3rd IDP Congress on Internet, Law and Politics. Briefings, part III: The fundamental right to data protection: perspectives

The Congress on Internet, Law and Politics has the aim of continuing the task of reflecting on, analyzing and discussing the main changes taking place in law and politics in the information society. This third congress focuses on the questions that currently represent the most important challenges and new developments in the fields of copyright, data protection, Internet security, problems of responsibility, electronic voting, and the new regulation of e-Administration, as well as dedicating a specific area to the current state of the use of new technologies by law professionals.

Presentation of the session
Esther Mitjans i Perelló, Director of ACPD, the Catalan Data Protection Agency.

There is no more innocence assumption: everyone is potentially guilty, so everyone is watched at. And even worse: it is defended as a democratic action, as everyone is watched out equally.

Self determination in an Information Society
Yves Poullet, Director of the Centre de recherche informatique et droit (CRID), University of Namur.

Left to right: Ricard Martínez, Ester Mitjans, Lucas Murillo, Yves Poullet
Left to right: Ricard Martínez, Ester Mitjans, Lucas Murillo, Yves Poullet

Technological landscape: ability to store speech, data, images or any combination; with more capacity on transmission, processing and storage; with almost absolute mobility. It is, hence, becoming more and more possible to literally digitally record the whole life of an individual.

Behind the screen, one actually connects to a lot of servers, besides just the website one intended to visit. And this depends on the technology, which is not neutral: while Mozilla Firefox filters (refuses) most of the connections one would be not aware of, Microsoft Internet Explorer just lets each and everyone in.

Besides privacy: the human dignity and the support of other fundamental liberties such as freedom of choice, of information, of expression.

A shift on Data Protection: from Privacy as a right to opacity, towards Data Protection (beyond Privacy) as a way for ensuring a better equilibrium between the informational powers of Data Control and Data Security (a positive approach). Is there a need, now, for a third generation on data protection?

Personal data has been since long centered on personal data, but now there is a need for a specific regulation of anchorage points (permit correlations) and contact points (i.e. cookies, traffic data and RFID), because identity is no more a prerequisite for data processing afecting individuals. We no more need to know who one person is to contact him or her, even not personally, but i.e. offering him something to buy that he might be interested in (and we even don’t know his name).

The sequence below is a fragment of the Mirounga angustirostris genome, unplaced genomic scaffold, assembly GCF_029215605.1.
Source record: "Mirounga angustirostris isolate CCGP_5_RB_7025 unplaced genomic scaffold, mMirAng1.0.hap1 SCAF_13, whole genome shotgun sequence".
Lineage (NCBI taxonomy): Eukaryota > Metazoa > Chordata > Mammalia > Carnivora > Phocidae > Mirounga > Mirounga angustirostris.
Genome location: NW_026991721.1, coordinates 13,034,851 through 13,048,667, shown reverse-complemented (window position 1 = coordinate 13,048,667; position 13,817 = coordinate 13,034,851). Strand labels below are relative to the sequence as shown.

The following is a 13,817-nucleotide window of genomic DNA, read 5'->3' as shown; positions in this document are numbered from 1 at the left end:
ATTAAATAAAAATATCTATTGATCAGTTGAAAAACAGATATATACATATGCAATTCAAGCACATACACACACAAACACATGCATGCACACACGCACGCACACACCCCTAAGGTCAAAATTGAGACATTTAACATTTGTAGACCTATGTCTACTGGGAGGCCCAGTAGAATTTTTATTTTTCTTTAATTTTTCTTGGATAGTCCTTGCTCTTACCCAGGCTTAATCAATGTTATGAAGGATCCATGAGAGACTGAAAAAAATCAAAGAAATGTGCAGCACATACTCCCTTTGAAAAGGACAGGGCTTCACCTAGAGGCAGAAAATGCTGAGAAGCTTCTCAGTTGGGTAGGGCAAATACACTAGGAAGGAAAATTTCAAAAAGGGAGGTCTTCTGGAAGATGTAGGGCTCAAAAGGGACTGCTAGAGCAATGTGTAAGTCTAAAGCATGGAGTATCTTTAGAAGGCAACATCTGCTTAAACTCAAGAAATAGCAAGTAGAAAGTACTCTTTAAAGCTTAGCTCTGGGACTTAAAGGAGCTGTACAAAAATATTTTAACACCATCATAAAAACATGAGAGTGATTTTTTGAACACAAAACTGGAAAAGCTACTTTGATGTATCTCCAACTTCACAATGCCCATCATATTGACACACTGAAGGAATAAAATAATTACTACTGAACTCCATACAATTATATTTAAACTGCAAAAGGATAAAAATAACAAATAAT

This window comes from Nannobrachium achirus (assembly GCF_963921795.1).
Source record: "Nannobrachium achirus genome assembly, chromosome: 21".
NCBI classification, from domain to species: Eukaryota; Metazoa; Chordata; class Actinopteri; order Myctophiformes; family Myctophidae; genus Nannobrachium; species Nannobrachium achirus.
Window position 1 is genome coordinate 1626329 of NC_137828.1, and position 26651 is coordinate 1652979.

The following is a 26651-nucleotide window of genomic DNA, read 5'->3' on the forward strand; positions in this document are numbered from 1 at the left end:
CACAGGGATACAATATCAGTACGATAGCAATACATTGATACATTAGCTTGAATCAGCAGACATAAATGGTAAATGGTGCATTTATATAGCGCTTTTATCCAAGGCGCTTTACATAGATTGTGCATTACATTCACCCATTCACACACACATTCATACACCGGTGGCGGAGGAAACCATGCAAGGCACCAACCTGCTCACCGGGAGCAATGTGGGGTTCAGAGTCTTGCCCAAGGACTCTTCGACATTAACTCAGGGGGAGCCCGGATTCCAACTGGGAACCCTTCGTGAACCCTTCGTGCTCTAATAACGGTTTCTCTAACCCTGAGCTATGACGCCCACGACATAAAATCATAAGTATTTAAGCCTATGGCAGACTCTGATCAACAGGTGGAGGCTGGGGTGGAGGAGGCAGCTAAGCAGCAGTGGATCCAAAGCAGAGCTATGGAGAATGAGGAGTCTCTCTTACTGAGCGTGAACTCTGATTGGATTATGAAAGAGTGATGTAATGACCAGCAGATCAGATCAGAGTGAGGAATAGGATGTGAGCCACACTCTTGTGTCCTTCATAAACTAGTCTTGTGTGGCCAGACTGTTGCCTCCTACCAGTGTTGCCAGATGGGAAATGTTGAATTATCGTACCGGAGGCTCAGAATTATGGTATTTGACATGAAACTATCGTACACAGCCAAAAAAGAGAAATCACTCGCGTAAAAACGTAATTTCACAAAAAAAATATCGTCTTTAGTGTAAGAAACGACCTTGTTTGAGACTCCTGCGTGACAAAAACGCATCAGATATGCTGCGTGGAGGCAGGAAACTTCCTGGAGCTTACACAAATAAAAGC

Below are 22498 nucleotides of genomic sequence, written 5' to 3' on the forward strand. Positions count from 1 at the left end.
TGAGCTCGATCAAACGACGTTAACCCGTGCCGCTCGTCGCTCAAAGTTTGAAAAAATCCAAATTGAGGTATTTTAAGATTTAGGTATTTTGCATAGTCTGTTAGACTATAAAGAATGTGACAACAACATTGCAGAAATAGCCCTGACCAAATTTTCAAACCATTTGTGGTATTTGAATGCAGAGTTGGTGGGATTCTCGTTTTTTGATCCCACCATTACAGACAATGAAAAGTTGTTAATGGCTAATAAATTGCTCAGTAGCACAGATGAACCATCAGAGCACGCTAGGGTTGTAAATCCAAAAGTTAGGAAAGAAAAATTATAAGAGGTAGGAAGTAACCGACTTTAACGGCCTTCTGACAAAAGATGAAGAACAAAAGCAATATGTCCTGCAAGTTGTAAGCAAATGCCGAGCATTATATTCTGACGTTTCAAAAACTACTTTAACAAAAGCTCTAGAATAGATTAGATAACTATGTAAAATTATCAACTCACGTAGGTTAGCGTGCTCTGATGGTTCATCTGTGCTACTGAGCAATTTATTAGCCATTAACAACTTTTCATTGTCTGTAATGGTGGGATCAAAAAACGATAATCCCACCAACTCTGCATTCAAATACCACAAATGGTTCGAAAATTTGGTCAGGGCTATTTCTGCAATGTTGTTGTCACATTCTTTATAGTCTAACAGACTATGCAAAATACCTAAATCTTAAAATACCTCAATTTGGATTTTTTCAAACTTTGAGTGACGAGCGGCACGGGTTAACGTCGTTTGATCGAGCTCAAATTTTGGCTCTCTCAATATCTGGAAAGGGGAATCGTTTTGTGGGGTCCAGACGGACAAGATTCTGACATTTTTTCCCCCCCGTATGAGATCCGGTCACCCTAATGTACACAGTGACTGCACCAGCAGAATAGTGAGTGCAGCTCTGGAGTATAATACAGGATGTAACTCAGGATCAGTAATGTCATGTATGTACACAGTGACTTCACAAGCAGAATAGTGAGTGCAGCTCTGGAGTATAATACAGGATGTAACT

And indeed, there are also new actors that need being regulated. We should maybe go towards a system of “products liability” in case of implementation of non privacy compliant terminals.

And new objectives: right not to be excessively controlled, continuously exposed to advertising, etc. and over all, the right to remain anonymous, based on a functional non identifiability (which now the Internet mainly does not allow), a privacy compliant communication terminal.

Lucas Murillo, Supreme Court magistrate, Professor of Constitutional Law.

In his opinion the issue is not privacy itself, but data security, with special stress on those who manage important amounts of data: the Administration and some big private actors (ISPs and so on).

And even if Governments have done (more or less) their homework, private corporations (in general) have not. Hence, he believes that a strong State is absolutely necessary to enforce the Law, and private initiative and/or self-regulation either does not work or it is not guaranteed in front of the user/citizen. Of course, punishing is just the other side of information and good practices fostering.

Ricard Martínez Martínez, Professor of Constitutional Law, UOC School of Law

There’s two options that one can deal with data: according to the law or with the owner’s consent. But consent is fragile: as data are priceless, data hunters set up procedures so tough that the user blindly accepts (consents) giving his data away.

On the other hand, the right of data protection can be understood so wide that maybe it could cover almost anything. It is now only related to communications, but some pressures (i.e. need of more data after 11S attacks to prevent terrorism) might make this constraints shift.

3rd Internet, Law and Politics Congress (2007)

If you need to cite this article in a formal way (i.e. for bibliographical purposes) I dare suggest:

Peña-López, I. (2007) “3rd IDP Congress on Internet, Law and Politics. Briefings, part III: The fundamental right to data protection: perspectives” In ICTlogy, #44, May 2007. Barcelona: ICTlogy.
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